‘I’ On Culture
Why has this summer’s box office been the worst in years? There have been some good movies, actually some really good movies, but box office receipts are down by 15 percent. And as those of us who go to the theaters regularly know, prices have gone up. Add those together, and maybe attendance might be a bit more than three quarters of what is has been in the past.
2017 was supposed to have a great summer. There were a whole lot of big budget summer movies, generally based on established franchises. There were performers who had brought in huge amounts of money in previous films. In many cases, those movies went nowhere.
The one criticism that I wind up harping on constantly is poor writing. A bad script can ruin any film. Batman vs. Superman was an example of that. The two heroes generally acted like spoiled kids. Batman went after Superman because theoretically the Man of Steel might cause a lot of damage. This is not what fans want to see. We all know that what really makes these films work is great villains. Jack Nicholson and Heath Ledger were the walkaway stars of their Batman films. They provide the fun and the danger. Superman just doesn’t quite work as the bad guy.
The studios did not learn their lesson. We had a few real disasters. Pirates of the Caribbean was deadly. It seemed like a retrospective on the fun parts of the previous four movies with the fun left out. Johnny Depp was still there, but no one noticed that he has not had a real box office winner in years. And Tom Cruise was added to a boring version of The Mummy. It looked like the producers decided to add “sure fire box office” Tom to cover a script that was remarkably similar to the earlier films in the series and was a real dud. Transformers 5 showed its age and nothing much happened. Valerian was a new franchise that boasted that its actors were bad because they were supposed to be. Even Dwayne Johnson could not save Baywatch. On TV, it featured pretty women in bathing suits. This movie focused on Johnson and Zac Efron’s buff bodies. The fanboys stayed away.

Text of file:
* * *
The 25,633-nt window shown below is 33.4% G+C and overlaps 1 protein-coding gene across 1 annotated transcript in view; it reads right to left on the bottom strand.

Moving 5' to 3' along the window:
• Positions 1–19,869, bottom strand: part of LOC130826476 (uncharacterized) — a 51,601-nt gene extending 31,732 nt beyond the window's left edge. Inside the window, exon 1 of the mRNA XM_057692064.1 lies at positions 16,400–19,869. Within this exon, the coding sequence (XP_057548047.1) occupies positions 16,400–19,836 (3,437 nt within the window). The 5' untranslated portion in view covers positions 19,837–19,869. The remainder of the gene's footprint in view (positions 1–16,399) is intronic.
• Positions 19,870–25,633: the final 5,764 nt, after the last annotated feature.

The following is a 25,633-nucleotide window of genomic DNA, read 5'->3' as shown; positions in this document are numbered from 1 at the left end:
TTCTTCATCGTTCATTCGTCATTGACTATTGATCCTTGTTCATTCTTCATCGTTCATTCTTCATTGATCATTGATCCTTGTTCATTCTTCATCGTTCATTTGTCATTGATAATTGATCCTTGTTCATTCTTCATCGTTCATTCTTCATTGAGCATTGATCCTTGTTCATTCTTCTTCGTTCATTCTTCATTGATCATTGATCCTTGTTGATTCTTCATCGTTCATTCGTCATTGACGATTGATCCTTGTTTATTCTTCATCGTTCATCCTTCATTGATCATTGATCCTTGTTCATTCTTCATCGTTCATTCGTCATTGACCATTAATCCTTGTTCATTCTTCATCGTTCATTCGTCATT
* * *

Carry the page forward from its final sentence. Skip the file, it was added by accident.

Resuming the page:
There were some really good movies. Guardians of the Galaxy 2, while not as strong as the first film, had some great moments. Wonder Woman finally showed how a female superhero could conquer the box office if the film was really well-made. And it was. And Spider-Man revived the franchise by switching things and going smaller. Most sequels go really big. Here, Spidey went back to his roots and a basic unknown, Tom Holland, got bigger box office than Depp or Cruise. Why? Hey, people go to movies that are good!
Then we hit August and it looked like the studios just gave up. A very weak Hitman’s Bodyguard was the big film for weeks because there was so little.
Part of the problem is that the big producers seem not to know what the audience will like. There are no more movie stars. The one actor who always seemed to bring in audiences was Dwayne Johnson. But it is now clear his success has been based on his picking films audiences favor. Dozens of stars have made films in the past year that have flopped. Some of them seem desperate for hits having not had any in years.
But we need creativity. Yes, a lot of big-budget superhero films died at the box office, but there were some huge hits. Yes, we tend to like special effects but, by themselves, movies can get very boring. What makes them interesting is how they work into great stories, and we need the stories. Baby Driver, my favorite small film from the summer, had some great driving special effects. But it was the strong script and great acting that kept me involved.
There will be more big budget films before the end of the year, and I hope they really are good. But perhaps the big shots who make films should spend more time focusing on improving the scripts than on creating the same old special effects. Hiring actors who have in the past had hits is a waste of time.
Let us go on from here. I will be around to let you know what is actually enjoyable. And you can join me in hoping the big shots learn their lesson.